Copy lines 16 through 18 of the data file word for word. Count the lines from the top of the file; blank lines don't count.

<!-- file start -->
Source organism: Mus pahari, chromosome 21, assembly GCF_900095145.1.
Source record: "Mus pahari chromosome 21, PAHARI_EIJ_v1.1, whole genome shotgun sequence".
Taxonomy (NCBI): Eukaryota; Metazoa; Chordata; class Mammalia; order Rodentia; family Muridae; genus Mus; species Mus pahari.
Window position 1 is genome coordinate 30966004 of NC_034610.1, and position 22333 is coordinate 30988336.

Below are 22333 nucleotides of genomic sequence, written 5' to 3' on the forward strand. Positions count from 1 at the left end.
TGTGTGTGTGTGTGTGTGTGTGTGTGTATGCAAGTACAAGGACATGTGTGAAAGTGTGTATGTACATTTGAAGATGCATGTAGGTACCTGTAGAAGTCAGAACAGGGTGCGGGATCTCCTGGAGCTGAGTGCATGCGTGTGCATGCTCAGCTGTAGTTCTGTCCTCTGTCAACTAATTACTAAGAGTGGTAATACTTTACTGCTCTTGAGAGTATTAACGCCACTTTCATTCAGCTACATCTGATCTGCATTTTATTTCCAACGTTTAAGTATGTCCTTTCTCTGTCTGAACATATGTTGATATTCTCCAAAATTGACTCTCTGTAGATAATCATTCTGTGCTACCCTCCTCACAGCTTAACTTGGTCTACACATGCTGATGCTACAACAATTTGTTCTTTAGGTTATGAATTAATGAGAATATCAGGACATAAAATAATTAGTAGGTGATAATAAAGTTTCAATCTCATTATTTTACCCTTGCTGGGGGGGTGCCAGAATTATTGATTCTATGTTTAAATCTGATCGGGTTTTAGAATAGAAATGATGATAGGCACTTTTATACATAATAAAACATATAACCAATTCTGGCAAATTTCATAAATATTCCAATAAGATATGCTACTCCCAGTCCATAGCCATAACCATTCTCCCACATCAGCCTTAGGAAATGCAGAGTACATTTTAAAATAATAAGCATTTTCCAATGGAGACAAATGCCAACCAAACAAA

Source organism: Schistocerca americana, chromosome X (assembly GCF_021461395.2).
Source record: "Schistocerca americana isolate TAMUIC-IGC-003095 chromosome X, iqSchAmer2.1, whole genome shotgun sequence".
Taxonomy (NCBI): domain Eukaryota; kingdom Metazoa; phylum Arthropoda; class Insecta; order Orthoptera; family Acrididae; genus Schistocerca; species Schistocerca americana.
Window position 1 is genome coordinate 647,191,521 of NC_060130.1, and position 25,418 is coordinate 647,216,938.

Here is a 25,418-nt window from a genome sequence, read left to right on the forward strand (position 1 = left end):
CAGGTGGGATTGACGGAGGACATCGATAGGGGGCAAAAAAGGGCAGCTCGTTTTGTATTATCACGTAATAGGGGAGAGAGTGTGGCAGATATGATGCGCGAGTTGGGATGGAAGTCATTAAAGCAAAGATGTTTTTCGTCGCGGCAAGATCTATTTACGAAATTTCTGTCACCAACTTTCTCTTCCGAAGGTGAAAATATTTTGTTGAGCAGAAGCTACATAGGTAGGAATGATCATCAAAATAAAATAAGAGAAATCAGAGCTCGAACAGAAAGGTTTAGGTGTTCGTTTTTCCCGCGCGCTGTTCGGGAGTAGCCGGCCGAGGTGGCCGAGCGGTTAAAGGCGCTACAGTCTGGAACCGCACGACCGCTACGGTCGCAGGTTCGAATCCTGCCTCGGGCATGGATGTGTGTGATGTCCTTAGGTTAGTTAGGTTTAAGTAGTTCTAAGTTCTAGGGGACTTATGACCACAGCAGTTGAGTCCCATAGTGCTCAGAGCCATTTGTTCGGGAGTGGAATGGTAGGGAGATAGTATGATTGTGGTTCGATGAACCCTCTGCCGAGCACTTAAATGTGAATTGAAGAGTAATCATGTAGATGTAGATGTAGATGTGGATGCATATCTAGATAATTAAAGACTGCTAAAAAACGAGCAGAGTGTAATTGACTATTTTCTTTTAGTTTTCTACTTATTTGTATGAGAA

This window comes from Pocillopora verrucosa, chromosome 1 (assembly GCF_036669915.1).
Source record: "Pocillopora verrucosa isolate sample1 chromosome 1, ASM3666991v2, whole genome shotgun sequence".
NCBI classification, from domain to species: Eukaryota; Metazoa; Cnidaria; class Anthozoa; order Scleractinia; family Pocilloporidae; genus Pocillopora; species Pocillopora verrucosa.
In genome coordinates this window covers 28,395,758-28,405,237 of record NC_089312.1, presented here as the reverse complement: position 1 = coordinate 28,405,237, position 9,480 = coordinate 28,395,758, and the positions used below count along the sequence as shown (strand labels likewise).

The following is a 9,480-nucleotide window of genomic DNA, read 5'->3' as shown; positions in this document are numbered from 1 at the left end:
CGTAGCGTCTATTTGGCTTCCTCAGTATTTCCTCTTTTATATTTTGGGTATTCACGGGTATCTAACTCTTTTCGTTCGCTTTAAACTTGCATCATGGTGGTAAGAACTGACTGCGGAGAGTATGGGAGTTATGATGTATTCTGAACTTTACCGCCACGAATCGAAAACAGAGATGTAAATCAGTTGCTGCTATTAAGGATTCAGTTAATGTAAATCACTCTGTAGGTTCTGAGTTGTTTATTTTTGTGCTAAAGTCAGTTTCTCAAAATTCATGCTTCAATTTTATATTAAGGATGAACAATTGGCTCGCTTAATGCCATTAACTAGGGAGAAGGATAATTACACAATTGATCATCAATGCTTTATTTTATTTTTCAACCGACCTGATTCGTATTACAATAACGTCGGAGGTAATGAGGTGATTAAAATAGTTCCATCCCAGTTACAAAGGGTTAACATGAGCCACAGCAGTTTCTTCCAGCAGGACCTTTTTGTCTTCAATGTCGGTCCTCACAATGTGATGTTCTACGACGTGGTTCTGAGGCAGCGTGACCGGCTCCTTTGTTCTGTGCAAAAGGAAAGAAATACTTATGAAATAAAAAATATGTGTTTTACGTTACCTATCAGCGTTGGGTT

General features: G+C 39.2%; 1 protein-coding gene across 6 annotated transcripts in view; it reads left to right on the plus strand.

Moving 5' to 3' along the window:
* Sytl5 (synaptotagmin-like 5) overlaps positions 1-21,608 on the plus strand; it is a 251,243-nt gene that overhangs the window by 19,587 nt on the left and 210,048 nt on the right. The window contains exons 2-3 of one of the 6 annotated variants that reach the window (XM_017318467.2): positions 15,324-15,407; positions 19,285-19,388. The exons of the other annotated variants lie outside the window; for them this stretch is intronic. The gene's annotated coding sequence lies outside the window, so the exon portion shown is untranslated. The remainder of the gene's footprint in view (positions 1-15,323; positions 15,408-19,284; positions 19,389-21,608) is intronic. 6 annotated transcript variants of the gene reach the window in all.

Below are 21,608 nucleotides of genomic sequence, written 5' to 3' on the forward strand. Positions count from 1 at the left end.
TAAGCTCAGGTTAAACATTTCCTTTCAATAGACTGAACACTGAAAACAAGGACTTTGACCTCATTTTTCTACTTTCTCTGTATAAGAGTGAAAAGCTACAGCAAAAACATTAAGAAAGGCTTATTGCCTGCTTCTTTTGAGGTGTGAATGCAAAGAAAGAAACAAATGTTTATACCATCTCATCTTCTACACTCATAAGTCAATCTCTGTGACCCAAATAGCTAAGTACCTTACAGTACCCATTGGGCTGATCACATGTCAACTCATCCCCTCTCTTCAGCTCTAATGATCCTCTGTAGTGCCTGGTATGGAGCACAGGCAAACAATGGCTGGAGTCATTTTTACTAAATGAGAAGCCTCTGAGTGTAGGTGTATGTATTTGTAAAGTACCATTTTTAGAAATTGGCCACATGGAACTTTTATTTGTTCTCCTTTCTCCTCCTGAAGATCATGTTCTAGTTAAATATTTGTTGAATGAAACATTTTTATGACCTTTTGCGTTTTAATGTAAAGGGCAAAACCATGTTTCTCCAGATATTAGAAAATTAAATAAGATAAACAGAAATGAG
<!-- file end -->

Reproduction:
In genome coordinates this window covers 28,395,758-28,405,237 of record NC_089312.1, presented here as the reverse complement: position 1 = coordinate 28,405,237, position 9,480 = coordinate 28,395,758, and the positions used below count along the sequence as shown (strand labels likewise).

The following is a 9,480-nucleotide window of genomic DNA, read 5'->3' as shown; positions in this document are numbered from 1 at the left end:
CGTAGCGTCTATTTGGCTTCCTCAGTATTTCCTCTTTTATATTTTGGGTATTCACGGGTATCTAACTCTTTTCGTTCGCTTTAAACTTGCATCATGGTGGTAAGAACTGACTGCGGAGAGTATGGGAGTTATGATGTATTCTGAACTTTACCGCCACGAATCGAAAACAGAGATGTAAATCAGTTGCTGCTATTAAGGATTCAGTTAATGTAAATCACTCTGTAGGTTCTGAGTTGTTTATTTTTGTGCTAAAGTCAGTTTCTCAAAATTCATGCTTCAATTTTATATTAAGGATGAACAATTGGCTCGCTTAATGCCATTAACTAGGGAGAAGGATAATTACACAATTGATCATCAATGCTTTATTTTATTTTTCAACCGACCTGATTCGTATTACAATAACGTCGGAGGTAATGAGGTGATTAAAATAGTTCCATCCCAGTTACAAAGGGTTAACATGAGCCACAGCAGTTTCTTCCAGCAGGACCTTTTTGTCTTCAATGTCGGTCCTCACAATGTGATGTTCTACGACGTGGTTCTGAGGCAGCGTGACCGGCTCCTTTGTTCTGTGCAAAAGGAAAGAAATACTTATGAAATAAAAAATATGTGTTTTACGTTACCTATCAGCGTTGGGTT